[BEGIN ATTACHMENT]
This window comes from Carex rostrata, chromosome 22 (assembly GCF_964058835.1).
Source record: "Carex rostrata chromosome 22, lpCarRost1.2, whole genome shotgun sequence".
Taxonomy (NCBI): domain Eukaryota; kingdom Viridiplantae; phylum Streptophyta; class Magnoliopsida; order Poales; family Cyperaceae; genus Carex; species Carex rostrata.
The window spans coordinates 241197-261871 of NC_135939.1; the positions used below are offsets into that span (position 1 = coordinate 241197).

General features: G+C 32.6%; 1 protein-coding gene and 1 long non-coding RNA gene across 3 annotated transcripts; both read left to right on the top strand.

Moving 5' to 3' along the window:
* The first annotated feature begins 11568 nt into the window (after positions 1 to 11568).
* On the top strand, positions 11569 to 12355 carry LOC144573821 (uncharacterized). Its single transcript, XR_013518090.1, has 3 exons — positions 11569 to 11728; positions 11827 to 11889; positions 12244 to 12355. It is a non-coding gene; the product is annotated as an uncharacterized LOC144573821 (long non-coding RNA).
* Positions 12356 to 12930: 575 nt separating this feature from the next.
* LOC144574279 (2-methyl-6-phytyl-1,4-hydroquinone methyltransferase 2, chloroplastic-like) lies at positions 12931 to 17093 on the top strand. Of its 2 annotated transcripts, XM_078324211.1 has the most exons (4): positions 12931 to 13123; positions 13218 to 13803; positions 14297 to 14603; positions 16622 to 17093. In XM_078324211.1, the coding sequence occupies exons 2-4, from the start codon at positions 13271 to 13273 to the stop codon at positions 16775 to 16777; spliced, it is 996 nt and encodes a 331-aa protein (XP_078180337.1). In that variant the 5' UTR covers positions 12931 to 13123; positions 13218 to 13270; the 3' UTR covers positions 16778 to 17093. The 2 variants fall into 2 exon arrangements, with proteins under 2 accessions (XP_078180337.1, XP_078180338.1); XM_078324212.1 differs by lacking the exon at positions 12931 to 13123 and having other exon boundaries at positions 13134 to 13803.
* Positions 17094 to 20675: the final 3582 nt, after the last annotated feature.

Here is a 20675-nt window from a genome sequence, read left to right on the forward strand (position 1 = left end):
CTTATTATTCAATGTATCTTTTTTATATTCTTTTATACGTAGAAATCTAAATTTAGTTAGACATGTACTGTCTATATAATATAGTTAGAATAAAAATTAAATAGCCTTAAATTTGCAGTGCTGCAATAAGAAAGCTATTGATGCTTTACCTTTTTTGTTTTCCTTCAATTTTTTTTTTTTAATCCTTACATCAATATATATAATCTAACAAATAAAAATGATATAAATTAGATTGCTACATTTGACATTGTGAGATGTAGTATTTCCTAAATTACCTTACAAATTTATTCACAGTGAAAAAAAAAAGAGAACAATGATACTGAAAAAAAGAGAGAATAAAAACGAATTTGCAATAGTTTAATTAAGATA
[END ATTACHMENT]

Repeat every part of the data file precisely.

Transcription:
This window comes from Carex rostrata, chromosome 22 (assembly GCF_964058835.1).
Source record: "Carex rostrata chromosome 22, lpCarRost1.2, whole genome shotgun sequence".
Taxonomy (NCBI): domain Eukaryota; kingdom Viridiplantae; phylum Streptophyta; class Magnoliopsida; order Poales; family Cyperaceae; genus Carex; species Carex rostrata.
The window spans coordinates 241197-261871 of NC_135939.1; the positions used below are offsets into that span (position 1 = coordinate 241197).

General features: G+C 32.6%; 1 protein-coding gene and 1 long non-coding RNA gene across 3 annotated transcripts; both read left to right on the top strand.

Moving 5' to 3' along the window:
* The first annotated feature begins 11568 nt into the window (after positions 1 to 11568).
* On the top strand, positions 11569 to 12355 carry LOC144573821 (uncharacterized). Its single transcript, XR_013518090.1, has 3 exons — positions 11569 to 11728; positions 11827 to 11889; positions 12244 to 12355. It is a non-coding gene; the product is annotated as an uncharacterized LOC144573821 (long non-coding RNA).
* Positions 12356 to 12930: 575 nt separating this feature from the next.
* LOC144574279 (2-methyl-6-phytyl-1,4-hydroquinone methyltransferase 2, chloroplastic-like) lies at positions 12931 to 17093 on the top strand. Of its 2 annotated transcripts, XM_078324211.1 has the most exons (4): positions 12931 to 13123; positions 13218 to 13803; positions 14297 to 14603; positions 16622 to 17093. In XM_078324211.1, the coding sequence occupies exons 2-4, from the start codon at positions 13271 to 13273 to the stop codon at positions 16775 to 16777; spliced, it is 996 nt and encodes a 331-aa protein (XP_078180337.1). In that variant the 5' UTR covers positions 12931 to 13123; positions 13218 to 13270; the 3' UTR covers positions 16778 to 17093. The 2 variants fall into 2 exon arrangements, with proteins under 2 accessions (XP_078180337.1, XP_078180338.1); XM_078324212.1 differs by lacking the exon at positions 12931 to 13123 and having other exon boundaries at positions 13134 to 13803.
* Positions 17094 to 20675: the final 3582 nt, after the last annotated feature.

Here is a 20675-nt window from a genome sequence, read left to right on the forward strand (position 1 = left end):
CTTATTATTCAATGTATCTTTTTTATATTCTTTTATACGTAGAAATCTAAATTTAGTTAGACATGTACTGTCTATATAATATAGTTAGAATAAAAATTAAATAGCCTTAAATTTGCAGTGCTGCAATAAGAAAGCTATTGATGCTTTACCTTTTTTGTTTTCCTTCAATTTTTTTTTTTTAATCCTTACATCAATATATATAATCTAACAAATAAAAATGATATAAATTAGATTGCTACATTTGACATTGTGAGATGTAGTATTTCCTAAATTACCTTACAAATTTATTCACAGTGAAAAAAAAAAGAGAACAATGATACTGAAAAAAAGAGAGAATAAAAACGAATTTGCAATAGTTTAATTAAGATA